How Do I Recover and Rebuild Credit After Bankruptcy?

Bankruptcy Attorneys in New Jersey Explain Post-Bankruptcy Life

Top bankruptcy attorneys in New Jersey explain how to improve your credit after bankruptcy. One of the greatest concerns people have when considering filing for bankruptcy is what will happen to their credit scores. Is there life after bankruptcy? How does one recover from bankruptcy?

As a bankruptcy attorney in NJ practicing for over 25 years, Gary L. Mason can assure all his prospective clients that not only is recovery possible after bankruptcy, but your financial situation and life will improve.

Can I Get Credit After Bankruptcy?

One of the more pervasive myths about bankruptcy is that debtors will never again be able to obtain any kind of credit after filing bankruptcy. This could not be further from the truth. Once your debts are discharged (and with certain exceptions), you will be able to secure a mortgage. You will be able to refinance. You will be able to finance a vehicle. Of course, patience is important. You may not be able to obtain this type of credit immediately. However, the more time you put between yourself and your bankruptcy filing, the less weight your bankruptcy filing will carry in evaluating your creditworthiness when compared to, for example, a twelve month payment history.

In general, a Chapter 7 bankruptcy will remain on your credit report for 10 years from the date of filing. A Chapter 13 bankruptcy may stay for 10 years also, but it is customary to be removed after seven years. As more time passes, the less lenders will be concerned about your bankruptcy. In fact, if you remain current and timely on your post-petition debt obligations, within 18 to 24 months after bankruptcy if you continue to pay bills on time, you will increase your credit score.

Will Other People Know I Filed for Bankruptcy?

Some people are concerned that an employer, family or friends in the community will know they filed bankruptcy. It is true that bankruptcy filings are public records; however, a person would only know the details of a bankruptcy filing if they went to the courthouse to specifically request the records. Most of the time, no one will know of a bankruptcy filing unless the person tells others.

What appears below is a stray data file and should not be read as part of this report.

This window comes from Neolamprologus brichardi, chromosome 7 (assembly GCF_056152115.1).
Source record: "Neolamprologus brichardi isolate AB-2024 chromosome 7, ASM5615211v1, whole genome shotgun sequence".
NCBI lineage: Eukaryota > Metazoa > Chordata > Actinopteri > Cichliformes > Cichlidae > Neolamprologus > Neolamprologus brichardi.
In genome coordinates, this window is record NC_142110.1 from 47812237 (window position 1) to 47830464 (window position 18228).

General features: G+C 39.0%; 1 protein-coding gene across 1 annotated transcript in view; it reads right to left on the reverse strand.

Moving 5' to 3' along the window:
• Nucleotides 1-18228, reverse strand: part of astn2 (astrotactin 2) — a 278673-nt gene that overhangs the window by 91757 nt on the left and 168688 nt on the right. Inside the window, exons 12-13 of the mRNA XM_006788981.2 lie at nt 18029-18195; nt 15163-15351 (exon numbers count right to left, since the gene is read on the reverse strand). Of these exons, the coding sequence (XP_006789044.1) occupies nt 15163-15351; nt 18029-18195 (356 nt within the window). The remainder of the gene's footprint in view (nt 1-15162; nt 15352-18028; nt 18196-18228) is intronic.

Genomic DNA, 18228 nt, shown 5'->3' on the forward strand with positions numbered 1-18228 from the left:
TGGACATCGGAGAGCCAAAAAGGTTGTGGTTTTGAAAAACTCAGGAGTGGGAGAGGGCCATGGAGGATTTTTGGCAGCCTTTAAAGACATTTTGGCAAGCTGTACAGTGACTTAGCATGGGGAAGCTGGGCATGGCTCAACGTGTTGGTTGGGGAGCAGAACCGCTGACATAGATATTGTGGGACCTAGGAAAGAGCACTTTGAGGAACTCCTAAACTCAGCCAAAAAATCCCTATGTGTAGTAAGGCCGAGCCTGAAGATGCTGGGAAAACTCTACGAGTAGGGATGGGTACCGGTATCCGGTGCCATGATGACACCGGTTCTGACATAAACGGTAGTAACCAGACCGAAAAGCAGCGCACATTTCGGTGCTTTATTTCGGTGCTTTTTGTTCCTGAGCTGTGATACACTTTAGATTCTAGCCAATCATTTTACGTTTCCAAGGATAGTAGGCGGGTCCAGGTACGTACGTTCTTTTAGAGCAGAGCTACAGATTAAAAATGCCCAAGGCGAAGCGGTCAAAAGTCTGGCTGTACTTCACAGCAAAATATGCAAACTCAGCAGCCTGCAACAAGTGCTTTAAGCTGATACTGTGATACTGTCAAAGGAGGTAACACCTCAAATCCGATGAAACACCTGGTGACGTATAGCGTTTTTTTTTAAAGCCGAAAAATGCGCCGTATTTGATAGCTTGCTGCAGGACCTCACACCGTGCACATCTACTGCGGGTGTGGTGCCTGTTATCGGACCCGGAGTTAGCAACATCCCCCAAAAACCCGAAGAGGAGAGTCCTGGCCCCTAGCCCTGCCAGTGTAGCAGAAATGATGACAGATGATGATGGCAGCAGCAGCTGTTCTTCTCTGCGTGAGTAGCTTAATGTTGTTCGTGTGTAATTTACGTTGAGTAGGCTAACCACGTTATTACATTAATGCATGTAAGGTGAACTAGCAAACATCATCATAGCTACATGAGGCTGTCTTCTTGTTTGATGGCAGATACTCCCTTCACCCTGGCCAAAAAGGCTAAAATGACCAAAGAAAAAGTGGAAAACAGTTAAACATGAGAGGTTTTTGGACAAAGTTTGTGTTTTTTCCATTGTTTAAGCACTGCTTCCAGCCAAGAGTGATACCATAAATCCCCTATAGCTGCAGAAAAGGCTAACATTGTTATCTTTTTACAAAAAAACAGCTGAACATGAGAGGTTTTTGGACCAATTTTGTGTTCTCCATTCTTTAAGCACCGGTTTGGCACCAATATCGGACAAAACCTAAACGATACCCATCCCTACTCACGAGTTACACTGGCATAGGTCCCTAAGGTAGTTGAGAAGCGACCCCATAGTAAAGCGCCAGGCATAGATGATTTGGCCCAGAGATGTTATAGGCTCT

It is unlawful for both public and private employers to fire an employee for filing bankruptcy. However, if a person is unemployed, the private sector may perform financial background checks as part of a screening process. There is no law that makes it illegal for prospective employers to reject an applicant based on bankruptcy. However, when a person is in a downward debt spiral that is out of control, the potential employer could negatively view your potential application after seeing uncontrolled, outstanding debt on the credit report, as well. You must weigh these considerations when making the decision to file bankruptcy.

Will Bankruptcy Affect a Government Security Clearance?

The military and government entities cannot use bankruptcy itself as a reason for not issuing a security clearance. However, having large amounts of debt in default or collections will affect a person’s chances at passing a security clearance. So if a person is struggling with large amounts of uncontrollable debt, filing for bankruptcy and taking care of the problem is likely a much better option.

More Questions About How Bankruptcy Works? Ask Our Bankruptcy Attorneys

At Garland & Mason, L.L.C., we have the resources and the experience to guide you through the bankruptcy process and advantages of bankruptcy while protecting your best interests. For more than 20 years our local bankruptcy attorneys have helped people like you obtain a fresh financial start.

Contact us today at (732) 358-2028 or fill out our confidential online form to schedule a free bankruptcy consultation. Our office is handicapped-accessible and is conveniently located just fifteen minutes from the New Jersey Turnpike and the Garden State Parkway. Parking is free.